So, there were 9 million RV owning households in 1997, and 9 million in 2011 and 9 million today. This despite the fact that, using RVIAs own shipment numbers, there were 5.7 million new RVs built between 1997 and 2015.

Yes, a whole bunch of RVers upgraded their units during that time, and some more than once. But the used RVs didn’t evaporate, did they? One would assume that people bought the previously owned RVs and added to the number of RV-owning households.

But, if there are just as many RV-owning households today as there were in 1997 — despite the flood of 5.7 million new RVs into the market during that time — then there were a heck of a lot of RVs junked in 18 years.

“Would you just shut up, Gerber! There’s nothing to see here. Move along.”

Oh, how I wish I could, but I’ve been too complacent for too long. Product quality and customer service was an issue when I first arrived on the scene in January 2000, and it’s an even bigger problem today despite the advent of technology designed to improve construction and service.

When the industry cheers the defeat of Lemon Law legislation, it conversely conveys the message to consumers that it is willing to tolerate imposing products that don’t work and can’t be fixed on unsuspecting buyers. Over the next few weeks, I will relay some real life experiences in hopes of educating people who can actually influence a solution.

As a full-time RVer I can see through the industry’s smoke and mirrors. The industry talks a good talk and markets the heck out of the lifestyle. But, it drops the ball big time when it comes to QSV — quality, service and value.

My goal in doing this series is to spark a desperately needed debate or at least a serious discussion. I’d be happy if professionals would engage in a 10-minute talk in some boardroom.

It is astounding how poorly connected the industry is to its consumers. Most RV industry professionals know at least one journalist covering the industry side of the business, but how many can name just one blogger?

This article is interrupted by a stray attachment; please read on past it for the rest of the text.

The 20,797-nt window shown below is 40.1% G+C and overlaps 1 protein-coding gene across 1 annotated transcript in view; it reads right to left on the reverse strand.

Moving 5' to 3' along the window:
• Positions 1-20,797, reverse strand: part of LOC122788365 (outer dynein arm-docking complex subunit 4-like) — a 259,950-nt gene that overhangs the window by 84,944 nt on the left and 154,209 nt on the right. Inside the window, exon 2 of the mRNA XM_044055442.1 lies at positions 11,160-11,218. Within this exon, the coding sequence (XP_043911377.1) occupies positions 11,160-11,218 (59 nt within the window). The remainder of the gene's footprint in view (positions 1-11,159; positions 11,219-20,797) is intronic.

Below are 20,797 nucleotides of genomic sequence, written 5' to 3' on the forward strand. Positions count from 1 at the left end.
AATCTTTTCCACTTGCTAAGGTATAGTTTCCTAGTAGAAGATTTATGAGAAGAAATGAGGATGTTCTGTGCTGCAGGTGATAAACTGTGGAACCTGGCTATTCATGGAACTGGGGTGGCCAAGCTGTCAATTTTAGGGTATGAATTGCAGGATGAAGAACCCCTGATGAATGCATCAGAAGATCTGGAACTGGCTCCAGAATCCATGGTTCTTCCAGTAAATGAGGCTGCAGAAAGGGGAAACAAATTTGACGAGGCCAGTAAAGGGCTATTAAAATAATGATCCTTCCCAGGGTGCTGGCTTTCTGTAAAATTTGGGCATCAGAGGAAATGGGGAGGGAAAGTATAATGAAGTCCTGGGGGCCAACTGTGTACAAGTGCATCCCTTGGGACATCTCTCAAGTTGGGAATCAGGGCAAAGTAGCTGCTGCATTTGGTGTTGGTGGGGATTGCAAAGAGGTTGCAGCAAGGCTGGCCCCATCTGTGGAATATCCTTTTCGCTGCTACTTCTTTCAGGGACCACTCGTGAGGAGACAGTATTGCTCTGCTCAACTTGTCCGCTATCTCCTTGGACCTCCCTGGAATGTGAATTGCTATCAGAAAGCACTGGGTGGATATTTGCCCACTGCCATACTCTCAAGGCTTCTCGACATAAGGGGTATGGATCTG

Pick any three bloggers who have the ears of consumers and their combined audiences are likely larger than that of the Go RVing website – and the bloggers aren’t spending $16.5 million a year in advertising to get the traffic.

With the flurry of activity involving the ENTIRE RV industry including all the segments mentioned above, minus RV owners, it employs 289,852 people, according to the recently released RVs Move America Economic Report.

When compared to 9 million RV-owning households, people employed in the industry equate to just 3.2 percent of people who own RVs. This graphic puts it into perspective.

How 9 million voices can fall on mostly deaf ears defies logic. But, it happens. RV consumer forums and Facebook groups are brimming with horror stories about poor products and poor experiences. And it doesn’t just impact average everyday RV owners from Main Street USA.

Highly influential people in the RV industry have abandoned the lifestyle after the very expensive products they purchased failed to deliver on expectations.

I would stake my career on the fact that of the 289,852 people employed in the RV industry, just 3.2 percent – 9,275 — of them actually own an RV. A bunch more may borrow an employer’s RV for a long weekend, but my guess is they have never had to experience the pain of getting an RV serviced or in making a campground reservation.

I’m about to put it all in perspective and I’m probably going to offend a bunch of people in the process, especially when I show how RV owners themselves actually contribute to the problem. But, in doing so, maybe, just maybe, some eyes will be opened.

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About Greg Gerber